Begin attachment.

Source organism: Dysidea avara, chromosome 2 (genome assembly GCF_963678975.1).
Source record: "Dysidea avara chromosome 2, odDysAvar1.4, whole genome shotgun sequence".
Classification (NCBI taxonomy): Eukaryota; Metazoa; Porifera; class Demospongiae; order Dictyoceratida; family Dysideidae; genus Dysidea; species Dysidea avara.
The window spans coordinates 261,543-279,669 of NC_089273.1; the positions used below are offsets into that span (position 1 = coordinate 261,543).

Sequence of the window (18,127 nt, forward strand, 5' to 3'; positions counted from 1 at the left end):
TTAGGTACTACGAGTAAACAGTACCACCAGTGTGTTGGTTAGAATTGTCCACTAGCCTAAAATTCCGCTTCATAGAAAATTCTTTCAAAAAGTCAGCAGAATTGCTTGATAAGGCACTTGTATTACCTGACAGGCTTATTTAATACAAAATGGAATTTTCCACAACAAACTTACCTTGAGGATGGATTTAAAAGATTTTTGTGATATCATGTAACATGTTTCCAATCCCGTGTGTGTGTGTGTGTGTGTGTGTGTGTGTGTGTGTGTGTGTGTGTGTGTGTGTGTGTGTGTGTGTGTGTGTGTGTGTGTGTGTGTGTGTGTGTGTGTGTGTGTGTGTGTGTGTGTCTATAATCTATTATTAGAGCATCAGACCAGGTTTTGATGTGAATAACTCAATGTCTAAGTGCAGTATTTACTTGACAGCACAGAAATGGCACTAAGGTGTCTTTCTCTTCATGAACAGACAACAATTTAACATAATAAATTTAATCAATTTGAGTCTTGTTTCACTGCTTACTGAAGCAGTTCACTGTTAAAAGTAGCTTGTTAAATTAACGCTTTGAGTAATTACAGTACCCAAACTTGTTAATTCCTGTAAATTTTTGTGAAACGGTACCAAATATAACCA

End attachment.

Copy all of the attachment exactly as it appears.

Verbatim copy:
Source organism: Dysidea avara, chromosome 2 (genome assembly GCF_963678975.1).
Source record: "Dysidea avara chromosome 2, odDysAvar1.4, whole genome shotgun sequence".
Classification (NCBI taxonomy): Eukaryota; Metazoa; Porifera; class Demospongiae; order Dictyoceratida; family Dysideidae; genus Dysidea; species Dysidea avara.
The window spans coordinates 261,543-279,669 of NC_089273.1; the positions used below are offsets into that span (position 1 = coordinate 261,543).

Sequence of the window (18,127 nt, forward strand, 5' to 3'; positions counted from 1 at the left end):
TTAGGTACTACGAGTAAACAGTACCACCAGTGTGTTGGTTAGAATTGTCCACTAGCCTAAAATTCCGCTTCATAGAAAATTCTTTCAAAAAGTCAGCAGAATTGCTTGATAAGGCACTTGTATTACCTGACAGGCTTATTTAATACAAAATGGAATTTTCCACAACAAACTTACCTTGAGGATGGATTTAAAAGATTTTTGTGATATCATGTAACATGTTTCCAATCCCGTGTGTGTGTGTGTGTGTGTGTGTGTGTGTGTGTGTGTGTGTGTGTGTGTGTGTGTGTGTGTGTGTGTGTGTGTGTGTGTGTGTGTGTGTGTGTGTGTGTGTGTGTGTGTGTGTGTCTATAATCTATTATTAGAGCATCAGACCAGGTTTTGATGTGAATAACTCAATGTCTAAGTGCAGTATTTACTTGACAGCACAGAAATGGCACTAAGGTGTCTTTCTCTTCATGAACAGACAACAATTTAACATAATAAATTTAATCAATTTGAGTCTTGTTTCACTGCTTACTGAAGCAGTTCACTGTTAAAAGTAGCTTGTTAAATTAACGCTTTGAGTAATTACAGTACCCAAACTTGTTAATTCCTGTAAATTTTTGTGAAACGGTACCAAATATAACCA